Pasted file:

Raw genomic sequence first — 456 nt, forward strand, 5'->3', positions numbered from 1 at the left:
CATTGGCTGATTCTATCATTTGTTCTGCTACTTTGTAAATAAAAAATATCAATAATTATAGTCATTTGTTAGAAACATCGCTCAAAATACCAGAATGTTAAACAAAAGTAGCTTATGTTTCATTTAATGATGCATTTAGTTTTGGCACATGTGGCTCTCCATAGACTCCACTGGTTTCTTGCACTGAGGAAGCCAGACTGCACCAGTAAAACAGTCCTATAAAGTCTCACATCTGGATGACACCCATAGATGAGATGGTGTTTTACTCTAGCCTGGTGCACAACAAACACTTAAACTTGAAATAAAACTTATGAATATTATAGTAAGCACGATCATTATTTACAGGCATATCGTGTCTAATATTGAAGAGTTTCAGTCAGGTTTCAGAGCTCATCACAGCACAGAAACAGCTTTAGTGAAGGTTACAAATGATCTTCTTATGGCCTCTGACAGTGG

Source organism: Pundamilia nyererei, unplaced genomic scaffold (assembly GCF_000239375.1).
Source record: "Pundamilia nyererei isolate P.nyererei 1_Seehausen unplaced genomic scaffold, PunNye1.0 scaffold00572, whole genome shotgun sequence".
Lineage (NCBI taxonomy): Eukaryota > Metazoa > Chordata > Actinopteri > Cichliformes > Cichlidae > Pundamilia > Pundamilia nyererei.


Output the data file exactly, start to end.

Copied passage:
Raw genomic sequence first — 456 nt, forward strand, 5'->3', positions numbered from 1 at the left:
CATTGGCTGATTCTATCATTTGTTCTGCTACTTTGTAAATAAAAAATATCAATAATTATAGTCATTTGTTAGAAACATCGCTCAAAATACCAGAATGTTAAACAAAAGTAGCTTATGTTTCATTTAATGATGCATTTAGTTTTGGCACATGTGGCTCTCCATAGACTCCACTGGTTTCTTGCACTGAGGAAGCCAGACTGCACCAGTAAAACAGTCCTATAAAGTCTCACATCTGGATGACACCCATAGATGAGATGGTGTTTTACTCTAGCCTGGTGCACAACAAACACTTAAACTTGAAATAAAACTTATGAATATTATAGTAAGCACGATCATTATTTACAGGCATATCGTGTCTAATATTGAAGAGTTTCAGTCAGGTTTCAGAGCTCATCACAGCACAGAAACAGCTTTAGTGAAGGTTACAAATGATCTTCTTATGGCCTCTGACAGTGG

Source organism: Pundamilia nyererei, unplaced genomic scaffold (assembly GCF_000239375.1).
Source record: "Pundamilia nyererei isolate P.nyererei 1_Seehausen unplaced genomic scaffold, PunNye1.0 scaffold00572, whole genome shotgun sequence".
Lineage (NCBI taxonomy): Eukaryota > Metazoa > Chordata > Actinopteri > Cichliformes > Cichlidae > Pundamilia > Pundamilia nyererei.